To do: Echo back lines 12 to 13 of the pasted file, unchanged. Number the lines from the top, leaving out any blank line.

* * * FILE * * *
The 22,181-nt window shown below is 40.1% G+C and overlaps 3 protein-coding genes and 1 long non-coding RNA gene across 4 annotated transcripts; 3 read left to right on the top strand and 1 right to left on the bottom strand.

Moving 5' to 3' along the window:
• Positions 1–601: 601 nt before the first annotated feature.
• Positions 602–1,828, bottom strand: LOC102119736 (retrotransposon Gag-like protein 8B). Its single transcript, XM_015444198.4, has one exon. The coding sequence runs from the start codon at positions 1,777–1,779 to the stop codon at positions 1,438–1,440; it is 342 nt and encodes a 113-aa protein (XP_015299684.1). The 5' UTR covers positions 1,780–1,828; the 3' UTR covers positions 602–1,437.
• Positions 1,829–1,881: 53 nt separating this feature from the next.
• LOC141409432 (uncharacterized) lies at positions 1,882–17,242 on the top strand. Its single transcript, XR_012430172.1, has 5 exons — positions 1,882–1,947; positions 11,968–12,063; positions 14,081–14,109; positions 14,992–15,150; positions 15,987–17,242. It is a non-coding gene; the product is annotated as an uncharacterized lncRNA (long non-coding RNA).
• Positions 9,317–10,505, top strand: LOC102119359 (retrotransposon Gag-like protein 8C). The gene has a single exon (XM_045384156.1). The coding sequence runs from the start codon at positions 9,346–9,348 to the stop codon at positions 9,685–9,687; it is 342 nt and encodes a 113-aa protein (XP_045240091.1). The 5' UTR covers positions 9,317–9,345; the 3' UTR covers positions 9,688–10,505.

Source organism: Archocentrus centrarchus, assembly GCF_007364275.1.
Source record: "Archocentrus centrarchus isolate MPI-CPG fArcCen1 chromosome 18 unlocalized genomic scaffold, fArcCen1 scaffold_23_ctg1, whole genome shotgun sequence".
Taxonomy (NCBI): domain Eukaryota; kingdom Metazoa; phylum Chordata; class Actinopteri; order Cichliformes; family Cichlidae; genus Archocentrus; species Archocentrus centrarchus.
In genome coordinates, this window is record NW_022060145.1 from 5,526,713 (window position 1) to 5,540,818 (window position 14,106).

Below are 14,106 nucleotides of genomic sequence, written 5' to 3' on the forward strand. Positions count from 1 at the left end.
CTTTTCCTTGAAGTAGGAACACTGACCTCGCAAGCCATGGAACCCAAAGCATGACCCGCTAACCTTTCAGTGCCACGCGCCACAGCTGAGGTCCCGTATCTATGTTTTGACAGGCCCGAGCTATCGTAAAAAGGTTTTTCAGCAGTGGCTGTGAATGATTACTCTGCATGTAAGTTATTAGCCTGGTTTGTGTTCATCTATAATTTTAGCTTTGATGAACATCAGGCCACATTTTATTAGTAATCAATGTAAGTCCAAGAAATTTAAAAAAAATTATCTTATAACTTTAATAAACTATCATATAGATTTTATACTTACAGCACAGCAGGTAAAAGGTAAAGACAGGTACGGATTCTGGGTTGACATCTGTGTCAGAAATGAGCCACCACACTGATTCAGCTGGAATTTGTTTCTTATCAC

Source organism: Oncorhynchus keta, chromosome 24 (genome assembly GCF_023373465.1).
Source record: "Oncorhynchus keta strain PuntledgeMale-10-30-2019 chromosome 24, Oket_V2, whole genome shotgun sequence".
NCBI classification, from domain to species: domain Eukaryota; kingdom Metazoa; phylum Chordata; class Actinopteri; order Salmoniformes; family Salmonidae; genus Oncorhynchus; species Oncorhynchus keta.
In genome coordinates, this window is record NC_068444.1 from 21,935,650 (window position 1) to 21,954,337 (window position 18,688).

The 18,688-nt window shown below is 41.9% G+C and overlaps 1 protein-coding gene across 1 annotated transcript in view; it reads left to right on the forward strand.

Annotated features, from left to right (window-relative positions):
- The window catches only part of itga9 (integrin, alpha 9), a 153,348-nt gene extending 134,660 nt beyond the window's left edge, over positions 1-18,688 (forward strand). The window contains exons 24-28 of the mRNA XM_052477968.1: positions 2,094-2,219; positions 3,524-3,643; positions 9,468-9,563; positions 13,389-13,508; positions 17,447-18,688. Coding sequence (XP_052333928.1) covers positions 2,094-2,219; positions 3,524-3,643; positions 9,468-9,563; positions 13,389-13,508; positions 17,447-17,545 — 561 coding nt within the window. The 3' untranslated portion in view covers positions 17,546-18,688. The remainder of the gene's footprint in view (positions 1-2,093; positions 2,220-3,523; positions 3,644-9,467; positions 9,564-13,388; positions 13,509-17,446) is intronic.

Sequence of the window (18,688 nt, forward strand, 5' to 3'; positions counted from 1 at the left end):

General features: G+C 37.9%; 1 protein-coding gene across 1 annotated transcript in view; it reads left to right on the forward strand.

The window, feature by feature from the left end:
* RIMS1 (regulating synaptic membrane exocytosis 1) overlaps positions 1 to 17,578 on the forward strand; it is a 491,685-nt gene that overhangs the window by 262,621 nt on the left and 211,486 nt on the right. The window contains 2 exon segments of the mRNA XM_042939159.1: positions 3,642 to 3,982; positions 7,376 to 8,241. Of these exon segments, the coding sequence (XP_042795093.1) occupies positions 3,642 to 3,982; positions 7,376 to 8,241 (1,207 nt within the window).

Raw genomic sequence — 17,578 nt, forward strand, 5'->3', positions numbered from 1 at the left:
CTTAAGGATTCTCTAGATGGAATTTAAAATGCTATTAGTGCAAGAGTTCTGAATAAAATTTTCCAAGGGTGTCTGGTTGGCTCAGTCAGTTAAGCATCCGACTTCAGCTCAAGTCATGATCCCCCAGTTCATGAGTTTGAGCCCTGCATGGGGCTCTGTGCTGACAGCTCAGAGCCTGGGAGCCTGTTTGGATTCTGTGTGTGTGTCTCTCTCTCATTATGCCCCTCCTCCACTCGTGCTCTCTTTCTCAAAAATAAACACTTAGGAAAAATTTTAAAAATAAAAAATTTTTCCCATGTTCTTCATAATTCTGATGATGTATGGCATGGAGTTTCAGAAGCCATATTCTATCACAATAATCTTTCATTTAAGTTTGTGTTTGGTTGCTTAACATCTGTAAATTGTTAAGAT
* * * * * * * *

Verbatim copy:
Below are 14,106 nucleotides of genomic sequence, written 5' to 3' on the forward strand. Positions count from 1 at the left end.
CTTTTCCTTGAAGTAGGAACACTGACCTCGCAAGCCATGGAACCCAAAGCATGACCCGCTAACCTTTCAGTGCCACGCGCCACAGCTGAGGTCCCGTATCTATGTTTTGACAGGCCCGAGCTATCGTAAAAAGGTTTTTCAGCAGTGGCTGTGAATGATTACTCTGCATGTAAGTTATTAGCCTGGTTTGTGTTCATCTATAATTTTAGCTTTGATGAACATCAGGCCACATTTTATTAGTAATCAATGTAAGTCCAAGAAATTTAAAAAAAATTATCTTATAACTTTAATAAACTATCATATAGATTTTATACTTACAGCACAGCAGGTAAAAGGTAAAGACAGGTACGGATTCTGGGTTGACATCTGTGTCAGAAATGAGCCACCACACTGATTCAGCTGGAATTTGTTTCTTATCAC